This brings me right back to my first statement. Look at what Christians believe.

Now faith is confidence in what we hope for and assurance about what we do not see

They recognize that their faith is confidence in what they hope for. How solid is that? Not much more solid than optimism. Or the desire to be social creatures. Could this be nothing but an expression of what evolution (if you believe in it) seems to have formulated our bodies to need as of now?

 

So when I ask you what your philosophy of life is, I am asking whether or not we should allow ourselves to divulge in the human joys unhindered. I am asking whether or not I should see myself as a person who has no right to look down on those who hope for an afterlife as long as I decide to continue lying to myself in other ways. As long as I continue to forget the things I don't like about my life, why should I look down on people who choose to forget that their deaths may not be as glorious as they hope. I made my first statement, because it is what I have started thinking in my own life. I said that they could be ultra enlightened former atheists/agnostics because I began to wonder whether or not there is any point to denying ourselves a belief at least in an afterlife if we are going to allow everything else in our lives to remain the same.

 

Or I could be completely delusional. That is also possible. Please tell me how you choose to live your life. Are you happy? Sad? Do you deny things to yourself for the sake of your ideals (your atheism/agnosticism, etc)?

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Ok guys...I don't know what the heck is wrong with me. Sorry if I offended you with the way I wrote that or anything. I tried to get my ideas across as clearly as I could...there is so much more to it too, I just didn't want to make that too long.

 

Honestly I wrote this post as sort of a call for help. I have no philosophy in life, and the stuff I have been thinking about (the stuff above) is freaking depressing. I need someone to debunk me, honestly. I kind of think this all relates to a traumatic event I went through recently - it really caused me to re-analyze my life (it was a near death experience). I am feeling like these thoughts are driving me insane. I need to know what my purpose in life is. I want to feel like I have a right to be happy. I dont care if I die and I don't go anywhere after I'm dead. I really don't. Not as long as I can feel that I was in the right to be happy while I was here on earth. I don't know why but I can't stop thinking about the reasons why it would be WRONG to be happy - like being hypocritical, etc. I think this is what I'm trying to say, or something like that I don't freaking know any more. I'm getting all jumbled.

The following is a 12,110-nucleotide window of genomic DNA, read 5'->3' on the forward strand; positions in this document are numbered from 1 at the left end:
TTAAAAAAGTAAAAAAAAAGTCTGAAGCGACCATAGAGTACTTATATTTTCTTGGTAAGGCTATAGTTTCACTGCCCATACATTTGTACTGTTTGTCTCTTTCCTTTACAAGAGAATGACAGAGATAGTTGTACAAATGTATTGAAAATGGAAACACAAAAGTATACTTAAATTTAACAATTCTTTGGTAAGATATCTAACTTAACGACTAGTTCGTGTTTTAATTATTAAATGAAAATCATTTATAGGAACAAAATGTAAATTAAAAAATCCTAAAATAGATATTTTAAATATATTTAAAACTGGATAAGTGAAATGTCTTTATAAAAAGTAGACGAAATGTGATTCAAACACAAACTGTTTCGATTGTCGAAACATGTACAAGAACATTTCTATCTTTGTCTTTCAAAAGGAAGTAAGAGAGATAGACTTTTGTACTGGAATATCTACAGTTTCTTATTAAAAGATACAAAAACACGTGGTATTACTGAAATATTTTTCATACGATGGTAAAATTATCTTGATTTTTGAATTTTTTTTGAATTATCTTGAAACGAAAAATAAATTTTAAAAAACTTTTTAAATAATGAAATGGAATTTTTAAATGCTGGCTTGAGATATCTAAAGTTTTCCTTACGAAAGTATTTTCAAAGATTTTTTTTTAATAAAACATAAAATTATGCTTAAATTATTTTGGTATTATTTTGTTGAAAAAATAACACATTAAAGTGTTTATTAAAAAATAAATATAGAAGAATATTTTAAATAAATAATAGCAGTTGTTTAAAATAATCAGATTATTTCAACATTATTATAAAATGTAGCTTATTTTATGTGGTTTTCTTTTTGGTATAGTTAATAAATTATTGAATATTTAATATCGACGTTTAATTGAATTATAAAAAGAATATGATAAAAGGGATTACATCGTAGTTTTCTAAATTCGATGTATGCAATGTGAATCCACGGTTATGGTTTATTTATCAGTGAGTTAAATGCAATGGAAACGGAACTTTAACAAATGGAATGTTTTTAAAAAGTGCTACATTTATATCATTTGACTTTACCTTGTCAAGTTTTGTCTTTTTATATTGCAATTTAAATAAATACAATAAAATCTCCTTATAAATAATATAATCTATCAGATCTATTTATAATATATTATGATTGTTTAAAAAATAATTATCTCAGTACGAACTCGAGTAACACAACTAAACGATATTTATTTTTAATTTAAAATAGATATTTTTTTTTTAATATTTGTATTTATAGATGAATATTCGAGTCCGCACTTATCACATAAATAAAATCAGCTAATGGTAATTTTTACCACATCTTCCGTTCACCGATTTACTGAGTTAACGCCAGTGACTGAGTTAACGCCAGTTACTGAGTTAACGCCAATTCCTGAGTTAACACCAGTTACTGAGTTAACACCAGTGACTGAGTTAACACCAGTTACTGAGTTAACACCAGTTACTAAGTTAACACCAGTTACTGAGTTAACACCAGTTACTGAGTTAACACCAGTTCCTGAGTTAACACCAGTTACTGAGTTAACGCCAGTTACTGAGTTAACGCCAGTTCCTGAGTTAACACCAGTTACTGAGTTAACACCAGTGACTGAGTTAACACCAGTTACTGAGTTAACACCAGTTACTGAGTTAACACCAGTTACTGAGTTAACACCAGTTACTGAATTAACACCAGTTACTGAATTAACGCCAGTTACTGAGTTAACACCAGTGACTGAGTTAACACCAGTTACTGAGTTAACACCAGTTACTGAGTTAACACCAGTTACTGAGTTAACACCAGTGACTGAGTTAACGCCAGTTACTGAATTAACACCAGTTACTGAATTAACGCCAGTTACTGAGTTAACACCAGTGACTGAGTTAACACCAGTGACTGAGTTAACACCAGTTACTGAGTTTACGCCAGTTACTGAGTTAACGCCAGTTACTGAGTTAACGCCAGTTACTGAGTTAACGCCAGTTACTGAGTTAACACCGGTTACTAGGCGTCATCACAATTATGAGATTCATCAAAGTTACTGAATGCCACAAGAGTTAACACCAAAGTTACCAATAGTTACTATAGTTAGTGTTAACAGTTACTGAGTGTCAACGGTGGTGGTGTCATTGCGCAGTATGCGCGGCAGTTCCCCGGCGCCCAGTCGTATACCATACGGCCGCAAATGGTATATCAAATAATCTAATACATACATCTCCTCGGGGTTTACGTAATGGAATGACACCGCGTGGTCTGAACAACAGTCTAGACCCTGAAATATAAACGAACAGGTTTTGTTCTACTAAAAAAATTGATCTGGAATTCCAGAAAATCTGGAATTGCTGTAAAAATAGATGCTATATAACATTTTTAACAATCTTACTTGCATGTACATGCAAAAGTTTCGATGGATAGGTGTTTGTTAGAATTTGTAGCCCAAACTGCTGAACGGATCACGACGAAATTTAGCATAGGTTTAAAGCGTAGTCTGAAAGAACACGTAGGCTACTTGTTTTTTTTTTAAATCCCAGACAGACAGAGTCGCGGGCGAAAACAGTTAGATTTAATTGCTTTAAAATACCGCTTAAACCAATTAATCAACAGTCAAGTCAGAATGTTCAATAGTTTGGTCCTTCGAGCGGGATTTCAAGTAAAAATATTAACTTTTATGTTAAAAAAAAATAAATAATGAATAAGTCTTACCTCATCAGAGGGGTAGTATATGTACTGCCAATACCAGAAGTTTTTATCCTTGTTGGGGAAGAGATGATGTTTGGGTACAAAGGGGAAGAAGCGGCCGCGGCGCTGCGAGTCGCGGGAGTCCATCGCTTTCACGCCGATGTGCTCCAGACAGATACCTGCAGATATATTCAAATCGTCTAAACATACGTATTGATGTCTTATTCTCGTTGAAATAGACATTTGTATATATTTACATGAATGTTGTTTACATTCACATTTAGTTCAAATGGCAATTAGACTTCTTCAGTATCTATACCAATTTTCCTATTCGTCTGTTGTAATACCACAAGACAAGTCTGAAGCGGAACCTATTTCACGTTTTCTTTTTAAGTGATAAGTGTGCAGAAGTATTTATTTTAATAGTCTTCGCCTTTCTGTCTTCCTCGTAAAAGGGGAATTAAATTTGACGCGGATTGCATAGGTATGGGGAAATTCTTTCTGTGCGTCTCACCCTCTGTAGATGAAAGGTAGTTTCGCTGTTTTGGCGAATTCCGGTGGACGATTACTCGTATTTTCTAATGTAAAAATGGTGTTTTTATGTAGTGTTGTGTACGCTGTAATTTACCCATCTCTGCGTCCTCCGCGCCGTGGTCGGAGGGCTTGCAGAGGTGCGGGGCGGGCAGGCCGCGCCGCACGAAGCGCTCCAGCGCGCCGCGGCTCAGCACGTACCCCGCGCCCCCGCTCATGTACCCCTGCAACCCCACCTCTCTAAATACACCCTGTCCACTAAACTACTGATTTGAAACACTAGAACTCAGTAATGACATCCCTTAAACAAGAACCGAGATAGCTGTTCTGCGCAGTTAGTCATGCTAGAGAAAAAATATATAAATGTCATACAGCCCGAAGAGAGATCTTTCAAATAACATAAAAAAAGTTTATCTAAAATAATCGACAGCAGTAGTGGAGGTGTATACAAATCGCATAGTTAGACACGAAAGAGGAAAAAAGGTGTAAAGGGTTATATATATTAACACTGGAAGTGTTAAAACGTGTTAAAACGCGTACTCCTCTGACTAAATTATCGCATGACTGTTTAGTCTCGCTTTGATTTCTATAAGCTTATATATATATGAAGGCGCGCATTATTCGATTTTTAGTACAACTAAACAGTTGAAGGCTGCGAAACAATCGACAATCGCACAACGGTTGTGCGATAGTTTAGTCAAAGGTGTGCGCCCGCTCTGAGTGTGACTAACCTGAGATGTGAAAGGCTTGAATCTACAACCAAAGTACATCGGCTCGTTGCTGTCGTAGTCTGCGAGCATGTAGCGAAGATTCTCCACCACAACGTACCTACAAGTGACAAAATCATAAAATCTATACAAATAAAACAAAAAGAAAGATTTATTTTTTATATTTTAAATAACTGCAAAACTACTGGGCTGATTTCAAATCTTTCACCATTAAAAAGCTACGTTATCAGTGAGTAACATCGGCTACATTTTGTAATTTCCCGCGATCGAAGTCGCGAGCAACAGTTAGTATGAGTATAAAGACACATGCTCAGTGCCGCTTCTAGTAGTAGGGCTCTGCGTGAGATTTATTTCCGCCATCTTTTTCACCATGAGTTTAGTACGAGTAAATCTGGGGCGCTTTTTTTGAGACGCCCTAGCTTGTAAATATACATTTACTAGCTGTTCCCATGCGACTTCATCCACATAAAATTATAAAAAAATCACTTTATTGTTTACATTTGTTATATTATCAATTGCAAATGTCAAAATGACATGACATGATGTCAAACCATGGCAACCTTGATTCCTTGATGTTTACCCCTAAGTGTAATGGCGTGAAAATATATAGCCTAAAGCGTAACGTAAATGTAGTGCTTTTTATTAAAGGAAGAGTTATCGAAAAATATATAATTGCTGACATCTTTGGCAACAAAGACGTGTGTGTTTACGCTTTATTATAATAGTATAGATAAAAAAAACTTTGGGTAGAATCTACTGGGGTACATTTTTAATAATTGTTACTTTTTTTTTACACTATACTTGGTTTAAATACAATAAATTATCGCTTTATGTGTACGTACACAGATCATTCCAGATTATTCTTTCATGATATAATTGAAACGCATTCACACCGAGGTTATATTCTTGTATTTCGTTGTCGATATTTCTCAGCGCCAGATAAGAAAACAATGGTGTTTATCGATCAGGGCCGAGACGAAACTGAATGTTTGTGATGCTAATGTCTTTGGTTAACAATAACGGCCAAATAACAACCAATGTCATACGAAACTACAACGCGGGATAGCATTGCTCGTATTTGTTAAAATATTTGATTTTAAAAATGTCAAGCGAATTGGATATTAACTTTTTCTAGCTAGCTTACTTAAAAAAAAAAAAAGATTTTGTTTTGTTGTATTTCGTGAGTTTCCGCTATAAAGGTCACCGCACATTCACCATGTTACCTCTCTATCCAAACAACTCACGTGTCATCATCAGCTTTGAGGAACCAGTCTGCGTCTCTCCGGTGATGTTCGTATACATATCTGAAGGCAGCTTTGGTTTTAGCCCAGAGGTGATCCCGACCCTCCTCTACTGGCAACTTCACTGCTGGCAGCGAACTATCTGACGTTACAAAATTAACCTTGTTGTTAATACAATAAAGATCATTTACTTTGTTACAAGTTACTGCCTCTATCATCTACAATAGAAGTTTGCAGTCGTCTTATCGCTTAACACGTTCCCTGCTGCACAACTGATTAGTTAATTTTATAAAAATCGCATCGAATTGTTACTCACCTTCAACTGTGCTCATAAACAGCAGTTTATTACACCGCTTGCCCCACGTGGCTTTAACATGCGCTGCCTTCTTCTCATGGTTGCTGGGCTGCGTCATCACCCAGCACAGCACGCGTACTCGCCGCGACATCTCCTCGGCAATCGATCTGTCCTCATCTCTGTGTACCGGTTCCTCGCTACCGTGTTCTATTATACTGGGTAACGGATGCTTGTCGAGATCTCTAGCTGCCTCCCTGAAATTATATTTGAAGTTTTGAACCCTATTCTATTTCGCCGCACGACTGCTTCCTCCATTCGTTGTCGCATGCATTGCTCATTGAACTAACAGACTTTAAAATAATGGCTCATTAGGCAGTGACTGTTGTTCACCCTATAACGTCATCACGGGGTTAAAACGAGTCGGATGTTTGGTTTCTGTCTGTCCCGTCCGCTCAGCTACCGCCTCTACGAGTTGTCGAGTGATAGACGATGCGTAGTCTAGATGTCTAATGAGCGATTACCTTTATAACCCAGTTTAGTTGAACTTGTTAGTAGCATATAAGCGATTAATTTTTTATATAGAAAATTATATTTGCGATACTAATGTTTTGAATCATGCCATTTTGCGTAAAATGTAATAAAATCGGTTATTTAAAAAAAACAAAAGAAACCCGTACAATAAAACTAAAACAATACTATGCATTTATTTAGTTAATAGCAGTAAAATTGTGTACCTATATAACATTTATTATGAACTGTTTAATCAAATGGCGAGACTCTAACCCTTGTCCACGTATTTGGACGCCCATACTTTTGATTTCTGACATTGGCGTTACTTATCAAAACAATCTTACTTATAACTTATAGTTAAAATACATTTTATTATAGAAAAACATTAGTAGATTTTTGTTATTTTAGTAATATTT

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I am sorry you went through that traumatic experience recently. No doubt about it, traumatic events can and do often cause us to think things through like what is our purpose in life and such questions as you pose. I think most people on this forum went through at least one, and possibly even more, traumatic events which caused each of us to ask the same questions you are asking. Most certainly, leaving Christianity behind caused me to re-think many things that before I just took for granted. And, like so many people, there have been other traumatic experiences in my life which had profound impacts on me.

 

I think my philosophy of life is something like to seek happiness for myself and those whom I love but not to do it in such a way that unjustifiedly deprives others of their happiness. You talk about it being wrong to be happy. The only way I see that is if your happiness deprived someone else of their happiness in a way that was unjustified. For example, if having a lot of money made you happy then so long as you make your money honestly there is no problem with that. But if you steal your money from someone else, that would be wrong because you have unjustifiedly deprived someone else of what may have made them happy for the sole purpose of achieving your happiness.

 

I think my philosophy of death is that I want to avoid it for as long as possible but I accept that it is inevitable and will more than likely result in a total loss of all consciousness like it was before I was born.

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Yeah, no philosophy for life isn't good - at least that's what I'm told. What Bart Ehrman talks about makes total sense to me - he follows the theme of the book of Ecclesiastes. Enjoy your food, drink, relationships, work, and do good.